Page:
15th Sunday in Ordinary Time
Jesus, in today’s Gospel, sums up his instruction in the twofold law of love: love of God in himself, and love of God in neighbor.
A lawyer wants to know how to inherit eternal life. Jesus refers him to the law of love: love God and love neighbor. The answer seems self-evident for an expert in the law; the lawyer, to justify himself, raises the disputed question about the identity of the neighbor: And who is my neighbor? Jesus does not offer the standard response: fellow Jew, family member, etc. He tells a story -The Good Samaritan- and then enjoins the lawyer to tell his story in a similar fashion.
To explain the meaning of “neighbor”, the parable describes a vicious robbery and the reaction of three people towads the victim. First comes the priest, who sees the victim and passes on. It would be too much trouble to get involved. If he touched the man, he would be ritually unclean for seven days and thus deprived himself of the Temple service and salary. Then came the Levite, who perhaps feared this was a decoy and preferred his own safety to helping the victim. Lastly, it was a Samaritan who took charge of him, precisely a man rejected on religious grounds by the Jews listening to this story.
The lawyer had asked Jesus to define a neighbor, as if people by reason of certain color, race, creed or political persuasion could not be a neighbor. Jesus shifted the argument to neighborliness. It doesn’t matter who is my neighbor, but what is being a neighbor. It is not a question of picking a worthy person upon whom to shower my attention and love, but rather being a person who believes that all other human beings are worthy of my care and affection. Ultimately, the true neighbor was the one who showed mercy. The Samaritan proved to be a neighbor.
Love requires a response on our part to the needs of anyone to whom we can render service. The idea becomes a concrete and visible reality. Love can be as distasteful and expensive as picking up a beaten man and nursing him back to health! A favorite way to avoid dealing with love is to intellectualize it. Such is the tactic used by the lawyer in today’s story. We cannot separate our love for God whom we cannot see and our love for the neighbor whom we can see; Jesus never separated them. Unless our love for God and for neighbor go hand in hand, neither one will be genuine.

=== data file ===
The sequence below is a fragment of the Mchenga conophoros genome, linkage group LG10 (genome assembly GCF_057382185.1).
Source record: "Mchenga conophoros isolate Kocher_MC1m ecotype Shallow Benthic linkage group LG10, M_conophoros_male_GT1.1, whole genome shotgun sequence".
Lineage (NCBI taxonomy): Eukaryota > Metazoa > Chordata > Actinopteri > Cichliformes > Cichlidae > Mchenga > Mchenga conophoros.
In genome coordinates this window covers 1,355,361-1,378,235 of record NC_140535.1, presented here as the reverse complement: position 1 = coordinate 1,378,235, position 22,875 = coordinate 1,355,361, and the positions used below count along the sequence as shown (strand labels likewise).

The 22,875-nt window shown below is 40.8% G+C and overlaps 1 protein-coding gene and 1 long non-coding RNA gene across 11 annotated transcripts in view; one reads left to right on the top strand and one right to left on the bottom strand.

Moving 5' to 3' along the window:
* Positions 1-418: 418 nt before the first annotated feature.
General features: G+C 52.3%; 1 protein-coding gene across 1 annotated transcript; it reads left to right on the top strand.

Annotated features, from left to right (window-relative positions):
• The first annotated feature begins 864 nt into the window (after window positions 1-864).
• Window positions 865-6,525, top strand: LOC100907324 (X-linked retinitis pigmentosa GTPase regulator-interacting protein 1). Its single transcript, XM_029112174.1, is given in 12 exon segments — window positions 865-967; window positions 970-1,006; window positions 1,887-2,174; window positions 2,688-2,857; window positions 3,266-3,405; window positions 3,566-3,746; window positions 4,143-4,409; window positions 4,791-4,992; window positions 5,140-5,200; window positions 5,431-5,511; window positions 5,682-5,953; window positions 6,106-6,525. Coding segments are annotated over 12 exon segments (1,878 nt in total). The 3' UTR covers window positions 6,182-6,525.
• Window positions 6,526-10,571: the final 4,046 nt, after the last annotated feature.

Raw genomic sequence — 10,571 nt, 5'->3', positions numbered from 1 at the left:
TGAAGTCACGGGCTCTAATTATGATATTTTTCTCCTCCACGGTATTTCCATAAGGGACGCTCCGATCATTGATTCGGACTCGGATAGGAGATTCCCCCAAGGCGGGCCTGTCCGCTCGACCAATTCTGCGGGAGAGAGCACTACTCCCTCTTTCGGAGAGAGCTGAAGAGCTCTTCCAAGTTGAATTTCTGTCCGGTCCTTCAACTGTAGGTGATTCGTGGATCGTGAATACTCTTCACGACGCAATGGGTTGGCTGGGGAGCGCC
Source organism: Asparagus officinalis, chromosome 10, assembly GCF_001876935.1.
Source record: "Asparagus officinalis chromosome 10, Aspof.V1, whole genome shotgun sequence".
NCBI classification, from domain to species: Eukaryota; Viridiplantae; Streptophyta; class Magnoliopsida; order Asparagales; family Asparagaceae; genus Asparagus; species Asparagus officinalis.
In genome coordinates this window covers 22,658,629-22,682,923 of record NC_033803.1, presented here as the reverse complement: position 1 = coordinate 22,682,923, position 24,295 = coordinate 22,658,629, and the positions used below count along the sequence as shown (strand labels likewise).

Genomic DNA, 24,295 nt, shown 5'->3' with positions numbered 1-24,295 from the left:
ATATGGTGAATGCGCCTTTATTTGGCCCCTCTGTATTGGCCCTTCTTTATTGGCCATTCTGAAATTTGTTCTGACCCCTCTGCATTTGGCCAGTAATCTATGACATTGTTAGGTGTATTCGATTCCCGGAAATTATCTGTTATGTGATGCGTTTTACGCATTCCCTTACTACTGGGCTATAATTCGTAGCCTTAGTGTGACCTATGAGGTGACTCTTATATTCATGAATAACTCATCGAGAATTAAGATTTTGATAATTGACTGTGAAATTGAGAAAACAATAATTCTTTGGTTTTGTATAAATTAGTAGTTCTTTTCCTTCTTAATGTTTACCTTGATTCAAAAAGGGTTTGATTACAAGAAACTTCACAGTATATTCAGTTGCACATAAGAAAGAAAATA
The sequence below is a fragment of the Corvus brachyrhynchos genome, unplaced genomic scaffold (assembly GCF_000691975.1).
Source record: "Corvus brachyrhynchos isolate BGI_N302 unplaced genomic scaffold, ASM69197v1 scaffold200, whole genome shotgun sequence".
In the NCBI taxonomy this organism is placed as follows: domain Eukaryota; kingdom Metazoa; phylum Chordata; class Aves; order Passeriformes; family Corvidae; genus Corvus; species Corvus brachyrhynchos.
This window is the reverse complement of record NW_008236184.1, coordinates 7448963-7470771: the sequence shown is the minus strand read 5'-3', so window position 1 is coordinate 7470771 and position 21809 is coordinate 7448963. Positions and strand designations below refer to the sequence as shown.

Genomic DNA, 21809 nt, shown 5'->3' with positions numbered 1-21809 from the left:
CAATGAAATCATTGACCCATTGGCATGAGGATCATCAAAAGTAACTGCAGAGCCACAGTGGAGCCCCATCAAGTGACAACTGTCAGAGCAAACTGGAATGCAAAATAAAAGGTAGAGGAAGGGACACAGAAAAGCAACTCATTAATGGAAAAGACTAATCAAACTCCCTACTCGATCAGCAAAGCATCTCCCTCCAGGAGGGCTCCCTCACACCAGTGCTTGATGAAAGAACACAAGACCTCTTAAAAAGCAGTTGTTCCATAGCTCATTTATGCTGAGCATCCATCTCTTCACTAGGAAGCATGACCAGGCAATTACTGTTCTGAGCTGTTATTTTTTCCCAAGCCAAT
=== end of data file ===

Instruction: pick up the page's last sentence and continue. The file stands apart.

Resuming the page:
The parable of the Good Samaritan never really happened. But since it is a parable, it may have happened a million times. We can pull it out of its Middle East setting and place it in modern-day America, and make it happen again. We may not like the story, for it tells how people (like you and me) can ignore others, even those in dire need. It goes to say that some “big people” are not so big, and that others, thought to be “of low standind” may be fantastic individuals.
There are countless victims along the road. They may suffer from ignorance, disease, violence, blindness, depression, old age, poverty, floods, fires, etc. Many need only a little help, some good advice, a genuine smile or just a minute or two of our time to hear their story. The road from Jerusalem to Jericho and back is a perfect example of any road, any place, any time. Whenever you and I pass along the way, let’s try to be a good samaritan, a good neighbor. Let us simply try to be a good Christian.